The De Havilland D.H. 114 Heron – a bigger, better Dove

By: shortfinals

Sep 18 2011

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Category: aircraft, airshow, Aviation, British Isles, England, Great Britain, military, Museums, RAF, Royal Air Force, Royalty, Scotland, United States, Wales, warbird

3 Comments

Aperture:f/9
Focal Length:32mm
ISO:200
Shutter:1/320 sec
Camera:NIKON D40

When the Brabazon Committee published its recommendations for the shape of British post-WW2 civil aviation, they envisaged a small ‘feeder liner’ to service the needs of ‘hub and spoke’ airports; the winning design for the Type VB class of aircraft turned out to be the De Havilland D.H. 104 Dove, an eight-seater, powered by two De Havilland Gipsy Queen engines, which first few in September, 1945. There seemed to be a natural market for a ‘stretched Dove’, to act as a small airliner, or corporate transport.

The De Havilland D.H. 114 Heron – the prototype of which, G-ALZL, first flew on 10th May, 1950 – strongly resembled the Dove, because so many parts were common to both aircraft, including the nose, tail and outer wing panels. The biggest differences (other than the stretched fuselage, to accommodate the 15 to 17 passengers) was the fact that four DeH Gipsy Queen 30 engines each of 230hp were used, and in order to keep systems simple, a fixed undercarriage was fitted. As to be expected, orders from small airlines, and larger operators who wanted to operate regional services, flowed in. These included Japan Airlines, British European Airways subsidiary Scottish Airways, and the Norwegian domestic carrier, Braathens.

The 52 Heron 1’s were followed by no less than 98 Heron 2 aircraft with retractable undercarriages, which gave an increase of 20 mph in cruising speed, to 183 mph. British operators such as Dragon Airways Ltd out of Speke Airport, Liverpool, Cambrian Airways Ltd. from Cardiff, and Manx Airways Ltd from the Isle of Man ran domestic routes and services to near-European destinations; these were followed by larger international airlines such as Turkish Airways, Indian Airlines and New Zealand National Airways.

Just as the Dove had been taken into Royal Air Force/Royal Navy service as the Devon C Mk1/Mk2 and Sea Devon Mk20, the Heron was used by the RAF, especially in the VVIP communications rôle by the Queen’s Flight, which operated Heron C.2, C.3 and C.4 types, and the Royal Navy which had Sea Herons as ‘Admiral’s barges’. The Heron also attracted foreign military orders; the Ghana Air Force, Malaysian Air Force and the Luftwaffe all operating Herons at various times. VIP conversions came early, including aircraft for several royal households; both the Sultan of Morocco and the Saudi Prince, Talal al Saud, had Mk 2 Herons, and the Royal Flight of the Royal Jordanian Air Force also operated one.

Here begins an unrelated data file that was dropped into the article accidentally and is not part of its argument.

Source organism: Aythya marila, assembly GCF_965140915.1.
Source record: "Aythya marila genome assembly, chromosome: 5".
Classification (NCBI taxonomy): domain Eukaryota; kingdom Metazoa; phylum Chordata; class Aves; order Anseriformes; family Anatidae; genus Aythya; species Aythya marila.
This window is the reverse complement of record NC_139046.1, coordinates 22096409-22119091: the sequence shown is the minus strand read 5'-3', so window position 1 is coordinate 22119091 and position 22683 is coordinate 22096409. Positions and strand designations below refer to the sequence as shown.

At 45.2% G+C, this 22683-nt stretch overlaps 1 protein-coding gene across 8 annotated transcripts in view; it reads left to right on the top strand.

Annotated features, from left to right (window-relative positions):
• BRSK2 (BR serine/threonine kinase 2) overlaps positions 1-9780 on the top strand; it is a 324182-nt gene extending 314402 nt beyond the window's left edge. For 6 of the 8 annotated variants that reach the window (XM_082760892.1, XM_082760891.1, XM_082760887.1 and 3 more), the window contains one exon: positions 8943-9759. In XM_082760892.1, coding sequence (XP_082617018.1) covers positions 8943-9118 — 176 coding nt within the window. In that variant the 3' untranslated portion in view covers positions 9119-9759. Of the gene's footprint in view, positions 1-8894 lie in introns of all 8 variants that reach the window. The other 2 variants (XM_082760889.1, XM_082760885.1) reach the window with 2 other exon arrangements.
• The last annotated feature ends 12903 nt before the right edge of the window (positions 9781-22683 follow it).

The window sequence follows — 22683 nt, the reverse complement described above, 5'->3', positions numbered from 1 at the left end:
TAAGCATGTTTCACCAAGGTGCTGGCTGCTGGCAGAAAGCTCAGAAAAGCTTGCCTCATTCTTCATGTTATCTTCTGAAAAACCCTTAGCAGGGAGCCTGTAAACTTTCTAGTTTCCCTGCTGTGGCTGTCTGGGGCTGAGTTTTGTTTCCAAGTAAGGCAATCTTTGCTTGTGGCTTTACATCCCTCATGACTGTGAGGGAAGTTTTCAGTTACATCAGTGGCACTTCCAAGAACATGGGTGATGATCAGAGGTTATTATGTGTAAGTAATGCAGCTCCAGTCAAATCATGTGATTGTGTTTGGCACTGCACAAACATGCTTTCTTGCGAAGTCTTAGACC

One of the British airlines which operated the Heron on regional services was Jersey Airlines Ltd., which had routes linking Jersey, Guernsey, Gatwick, Bilbao and Paris. They operated a fleet of seven Herons from 1959 to 1961. The Heron Mk. 2B, G-AORG, (c/n 14101) seen above in the colours of Jersey Airlines Ltd., is parked on the tarmac at Baginton, Coventry Airport. Built in 1956, she was sold to the Royal Navy by Jersey Airlines in March, 1961, as ‘XR441′ (along with a sister aircraft, ‘XR442′). Following military service, she was acquired by a group of enthusiasts and named the ‘Duchess of Britanny’, and used for charter work and pleasure flights. Indeed, G-AORG appeared at the original version of the Great Vintage Flying Weekend.

Modernisation of the Heron with upgraded interiors and avionics was a natural progression, but there were also two major powerplant/airframe developments. Riley Aeronautics Corporation Inc. of Florida had already made conversions of the D. H. Dove, and followed this with a ‘Turbo-Liner’ Heron, powered by four turbo-supercharged Lycoming IO-540-G1A5 engines of 340 hp. Saunders Aircraft Ltd, of Montreal, Canada went further by stretching the fuselage to take a total of 24 passengers, removing the four Gipsy Queen engines and replacing them with two Pratt & Whitney PT-6A-27 turboprops of 715 eshp, and modifying the fin and rudder. The aircraft became known as the Saunders ST-27.

The Heron proved itself to be a versatile and willing workhorse; if you ever get chance to do so, take a step back in time to the gracious days of the 1950s, and book a flight!

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3 comments on “The De Havilland D.H. 114 Heron – a bigger, better Dove”

  1. What a sweet aircraft. Fixed landing gear on the first version? Was that because nothing is far away when flying in the UK ;)

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  2. Well, I do suppose that most of the local sectors ARE short by American standards, but it was actually done to save weight and build the Mk.1 without a hydraulic system! However, it was rather ‘drag-inducing’…..I have a nice shot of one of the fixed-gear Mk.1 aircraft at Newark Air Museum, which will be featured later (much later, at the rate I’m going!) Thanks for the comment, Joe.

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  3. […] excellent article on the Heron has been written by Ross Sharp of Shortfinals’s Blog and it also has a nicely done photo of a Heron on […]

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